Fay Reich

My Story...

I was born in Winnipeg in 1942 to Sid and Frances Tessler (née Katz). My Dad was from Mezhirich, Poland, and my Mom was from Kapekevitch, Russia. Both were born in 1910, and both came to Winnipeg as teenagers.

My Dad was brought to Winnipeg by his uncle Michel Tessler in 1926. While his parents and most of his family later perished in the Holocaust, his sister Chaya hid a younger brother and a cousin first on a farm and then in the forest during the war. They survived and came to Winnipeg in 1948.

My biological mother came to Winnipeg at the age of 16 with a younger sister. Their parents wanted them to leave Russia, so they crossed the ocean and never saw their parents again. Their parents and siblings also perished in the Holocaust.

Sid and Frances met, married, and had four children together: Ernie, Ben, Jerry, and me. Sadness struck when my biological mother passed away in March 1943 when I was only five-months-old. My Dad was devastated, and deeply committed to keeping his children together. He refused to put us up for adoption. His work as a cattle buyer kept him on the road a lot, and so my brothers and I were placed in the Jewish Orphanage. A woman named Sonya Polonsky, daughter of Rabbi Shmuel Polonsky, worked there in the baby ward. She was the woman who changed our lives.

While my brothers and I were settling in, the orphanage was scheduled to close down in phases over the next few years — starting with the baby ward. The babies who were not put up for adoption were sent to the Children's Hospital.

By this time, Sonya and my Dad were falling in love. They married and Sonya became our mother when I was approximately two-years-old. She deserves a trophy for marrying a widower with four children whose work took him out of town for a week or two at a time.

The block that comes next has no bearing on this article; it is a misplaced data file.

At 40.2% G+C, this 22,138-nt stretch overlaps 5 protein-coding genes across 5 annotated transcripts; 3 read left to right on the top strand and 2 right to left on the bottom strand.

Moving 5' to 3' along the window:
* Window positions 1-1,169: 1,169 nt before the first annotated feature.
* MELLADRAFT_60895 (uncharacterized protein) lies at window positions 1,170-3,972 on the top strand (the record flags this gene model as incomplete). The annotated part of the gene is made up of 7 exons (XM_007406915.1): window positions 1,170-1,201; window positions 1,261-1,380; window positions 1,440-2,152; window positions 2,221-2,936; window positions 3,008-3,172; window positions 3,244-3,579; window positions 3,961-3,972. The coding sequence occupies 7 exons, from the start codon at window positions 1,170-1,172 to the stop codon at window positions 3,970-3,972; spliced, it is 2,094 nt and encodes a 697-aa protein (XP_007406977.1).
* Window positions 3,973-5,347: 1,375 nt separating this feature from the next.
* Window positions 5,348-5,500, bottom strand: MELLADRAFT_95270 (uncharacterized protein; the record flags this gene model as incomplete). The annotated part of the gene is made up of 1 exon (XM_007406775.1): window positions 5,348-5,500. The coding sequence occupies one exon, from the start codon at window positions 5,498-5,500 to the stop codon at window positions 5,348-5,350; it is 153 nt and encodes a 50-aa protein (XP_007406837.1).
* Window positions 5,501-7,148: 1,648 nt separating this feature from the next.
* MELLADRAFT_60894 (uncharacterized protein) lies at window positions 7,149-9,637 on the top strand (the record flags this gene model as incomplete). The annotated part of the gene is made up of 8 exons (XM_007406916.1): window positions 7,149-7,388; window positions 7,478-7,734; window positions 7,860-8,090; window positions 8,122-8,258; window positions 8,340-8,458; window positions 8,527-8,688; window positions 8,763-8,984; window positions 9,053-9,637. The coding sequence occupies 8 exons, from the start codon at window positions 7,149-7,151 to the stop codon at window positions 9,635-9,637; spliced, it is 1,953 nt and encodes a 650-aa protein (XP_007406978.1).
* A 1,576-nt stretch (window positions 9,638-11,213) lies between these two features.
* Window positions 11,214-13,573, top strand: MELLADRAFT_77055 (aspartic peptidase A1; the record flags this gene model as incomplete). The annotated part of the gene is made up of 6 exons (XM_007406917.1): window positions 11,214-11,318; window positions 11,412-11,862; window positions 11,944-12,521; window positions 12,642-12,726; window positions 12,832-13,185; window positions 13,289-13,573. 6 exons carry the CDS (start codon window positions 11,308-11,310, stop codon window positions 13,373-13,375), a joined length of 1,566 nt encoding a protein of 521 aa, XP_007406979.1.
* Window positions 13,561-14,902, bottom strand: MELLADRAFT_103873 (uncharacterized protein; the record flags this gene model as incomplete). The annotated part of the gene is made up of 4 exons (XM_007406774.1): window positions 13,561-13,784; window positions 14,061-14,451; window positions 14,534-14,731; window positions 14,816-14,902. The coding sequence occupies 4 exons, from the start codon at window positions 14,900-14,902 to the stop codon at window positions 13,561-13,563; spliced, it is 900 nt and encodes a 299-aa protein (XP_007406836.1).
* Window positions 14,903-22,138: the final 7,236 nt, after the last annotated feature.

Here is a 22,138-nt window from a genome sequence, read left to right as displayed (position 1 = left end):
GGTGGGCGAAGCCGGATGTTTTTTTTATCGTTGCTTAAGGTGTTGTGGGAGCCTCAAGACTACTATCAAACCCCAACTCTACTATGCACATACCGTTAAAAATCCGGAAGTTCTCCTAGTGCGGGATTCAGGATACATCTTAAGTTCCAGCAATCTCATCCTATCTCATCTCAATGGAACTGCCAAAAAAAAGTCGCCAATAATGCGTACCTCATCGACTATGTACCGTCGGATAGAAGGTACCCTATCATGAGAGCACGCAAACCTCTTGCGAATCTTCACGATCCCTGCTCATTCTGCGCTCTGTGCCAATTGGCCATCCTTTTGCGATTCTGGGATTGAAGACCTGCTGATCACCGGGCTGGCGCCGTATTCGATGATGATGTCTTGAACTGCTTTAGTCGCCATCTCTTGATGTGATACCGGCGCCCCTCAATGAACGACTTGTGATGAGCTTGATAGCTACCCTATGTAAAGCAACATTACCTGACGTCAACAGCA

Life started to normalize as we settled into a rented home on Magnus Avenue. I went to preschool at the Sholem Aleichem school on Pritchard and Salter, and then the Talmud Torah on Charles. I knew that money was tight in our household and I was able to attend preschool and Jewish day school because of the generosity of some angels in the community. I also attended BB Camp and Camp Massad for many years — I imagine that community subsidies made that possible as well. My Jewish social life also included clubs and dances at the YMHA.

We had a very Jewish home and we went to synagogue at Ateret Israel on Magnus and Powers. When I was at Talmud Torah, I was one of only two girls in Cantor Benjamin Brownstone's renowned choir. Despite our modest means, every Jewish holiday was celebrated to the fullest.

In grade eight, I transferred to Machray School and Maimonides College in the evenings, ultimately graduating from grade 11 from St. John's High School. I started grade 12 — which was then the equivalent of first-year university — but my Dad became ill and I decided to go to work to help the family. My father passed away at 55.

My first job was at GE as a clerk where I learned a great deal about office management and administration. At the age of 19 I decided to move to Vancouver and took a job with Fruehauf Trailer. I only stayed a year as I missed the community back home.